Thriving in the Cold: Eagle River Elementary students learn fun and finance go hand-in-hand in their home townSubmitted: 01/18/2018
Lane Kimble
Lane Kimble
News Director

Thriving in the Cold: Eagle River Elementary students learn fun and finance go hand-in-hand in their home town
EAGLE RIVER - If you want to get an good understanding of what makes Eagle River tick in the winter time, the first stop should be the ice castle.

At a structure made of thousands of blocks of ice, about 55 Eagle River Elementary fourth-grade students learned how the decades-old idea comes together each year.

"They're actually a little warm because this is a heat wave for us," teacher Nicole Musial said of her students.  "These are the future members of our community. When they grow up, they re going to do something incredible."

Musial helped coordinate the tour, which started as a chance to send a picture to their pen pals in Florida, but grew into a day-long field trip.

Eagle River Assistant Fire Chief Steve Burr helped his department build the castle over five days earlier in January. Teachers asked him to incorporate history, math, and economics into his speech.

"All three of them fit in well with the ice castle," Burr said of the topics. "[Asked if he's an expert in those fields] Absolutely not. But i did brush up... [I just want them to learn] the sense of community pride and how the entire city of Eagle River and the surrounding townships, how they embrace this."

Beyond getting to see something cool - like the ice castle - close up, students got an understanding of how winter attractions keep restaurants, hotels, and stores rolling through what otherwise might be a down time. It's a season revved up thanks to another January attraction just across town.

The World Championship Snowmobile Derby should draw thousands of people in its 55th year this weekend. Thursday, those same Eagle River students got the chance to see how the track gets made, learn some of its history, and hear from track owner Chuck Decker just how important the races are to the snowmobile capital of the world.

"It's a big area for sports and so it's just great to introduce them at a young age to what's right next door to them," Decker said.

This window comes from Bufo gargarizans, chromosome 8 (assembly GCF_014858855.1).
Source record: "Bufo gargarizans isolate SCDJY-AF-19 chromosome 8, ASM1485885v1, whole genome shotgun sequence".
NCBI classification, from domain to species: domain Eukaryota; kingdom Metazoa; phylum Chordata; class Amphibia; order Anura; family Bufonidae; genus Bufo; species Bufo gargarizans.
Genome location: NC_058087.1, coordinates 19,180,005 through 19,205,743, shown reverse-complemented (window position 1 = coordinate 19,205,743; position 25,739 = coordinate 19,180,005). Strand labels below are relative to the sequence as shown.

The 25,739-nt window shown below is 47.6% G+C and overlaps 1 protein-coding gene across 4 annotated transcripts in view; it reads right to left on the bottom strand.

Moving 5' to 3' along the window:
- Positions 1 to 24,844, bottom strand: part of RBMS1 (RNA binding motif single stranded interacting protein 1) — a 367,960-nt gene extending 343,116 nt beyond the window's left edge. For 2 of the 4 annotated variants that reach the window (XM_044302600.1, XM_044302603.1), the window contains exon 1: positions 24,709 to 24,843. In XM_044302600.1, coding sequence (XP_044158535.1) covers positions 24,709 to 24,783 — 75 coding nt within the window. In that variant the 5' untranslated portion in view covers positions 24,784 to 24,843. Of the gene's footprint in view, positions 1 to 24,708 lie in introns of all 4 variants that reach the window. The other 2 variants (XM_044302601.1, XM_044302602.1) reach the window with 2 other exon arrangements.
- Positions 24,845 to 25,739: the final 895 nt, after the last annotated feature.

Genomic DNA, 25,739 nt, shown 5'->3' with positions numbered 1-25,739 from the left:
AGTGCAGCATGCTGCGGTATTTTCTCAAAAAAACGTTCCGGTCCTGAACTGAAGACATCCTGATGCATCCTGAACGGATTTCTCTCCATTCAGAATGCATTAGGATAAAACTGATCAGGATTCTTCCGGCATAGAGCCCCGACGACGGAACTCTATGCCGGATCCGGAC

Getting to use the track's public address system and sipping on hot chocolate just added to the experience, but the kids hooked onto the idea that fun and finances go hand-in-hand here.

"You start understanding it and you realize that it s everywhere," 10-year-old Katie Swendson said. "Things are happening everywhere you go."

On this day, that was all across their city; a small community that swells in the winter, with an impact lasting longer than the snow and ice.

"They are part of something bigger," Musial said. "They are not just a student at Eagle River Elementary School. They are able to leave a lasting footprint here."

Teachers say the whole day was free aside from paying $20 total for the bus. The Eagle River Fire Department says this weekend s warm up shouldn't bring down the ice castle as long as they can patch the blocks overnight.

Text Size: + Increase | Decrease -
| Print Story | Email Story
Sponsored in part by HodagSports.com


FLORENCE COUNTY - Two high school students died in a car crash early Friday morning in Florence County. The wreck happened at around 6:20 a.m. according to the Florence County Sheriff's Office.

The vehicle was traveling north on County Highway N in the Commonwealth Township, when the driver lost control while making a turn. The vehicle crossed the center line, left the roadway, and hit a tree, bursting into flames upon impact.

The names and ages of the Florence High School students will be released after notifications are made.

+ Read More

Play Video

ARBOR VITAE - Last summer the Northwoods LBGT community and allies come together to celebrate love, diversity and acceptance.

After last year's successful festival, the Rainbow Hodags planned an even bigger one for this year.

More than 75 people celebrated gay pride at the second annual Pride Fest in Arbor Vitae.

Lots of laughter, live music, and dancing filled the park. 

+ Read More

RHINELANDER - A Rhinelander group working to maintain recreational trails in the area got some help in their mission. The Rhinelander Area Silent Trails Association received grants to help fund its various projects.

The group got two DNR Recreational Trail Act Grants totaled at a little more than $13,000. The WPS Foundation also gave a total of $1,800 in grants. The grant money will be used to help with multiple projects. 

One project is to construct a boardwalk over the wetlands of the Cassian Cross County Ski Trail. RASTA is also going to construct a new ski trail at Washburn.

For more information on all of RASTA's projects, visit their Facebook page lined below.

+ Read More

Play Video

LAKE TOMAHAWK - Back in the early nineties, an event in Lake Tomahawk gave thanks to veterans. This year, a group of community members decided to bring it back.

The Vets and Guides event invites veterans from King, Tomah, and other areas to come to Lake Tomahawk for a day of fishing, food, and a good time.

+ Read More

Play Video

Ruffed grouse appear to be less active this spring compared to last year.

Recent surveys showed drumming activity was down 34 percent across the state.

+ Read More

Play Video

EAGLE RIVER - After a long night shift, DNR Conservation Warden Supervisor Dave Walz answered his phone with some anxiety early Wednesday morning.

"Oh, phone ringing at 1, 2 in the morning, this can't be good," Walz said.

That anxiety turned to excitement.

"They said they had a homeowner with a bear in a basement," Walz said.

+ Read More
Long winter might affect fishSubmitted: 06/22/2018

Play Video

The unusual weather this spring may affect fishing across the Northwoods.

Cold water due to late ice-out on lakes had a negative effect on fish this spring.

+ Read More
+ More General News

Click Here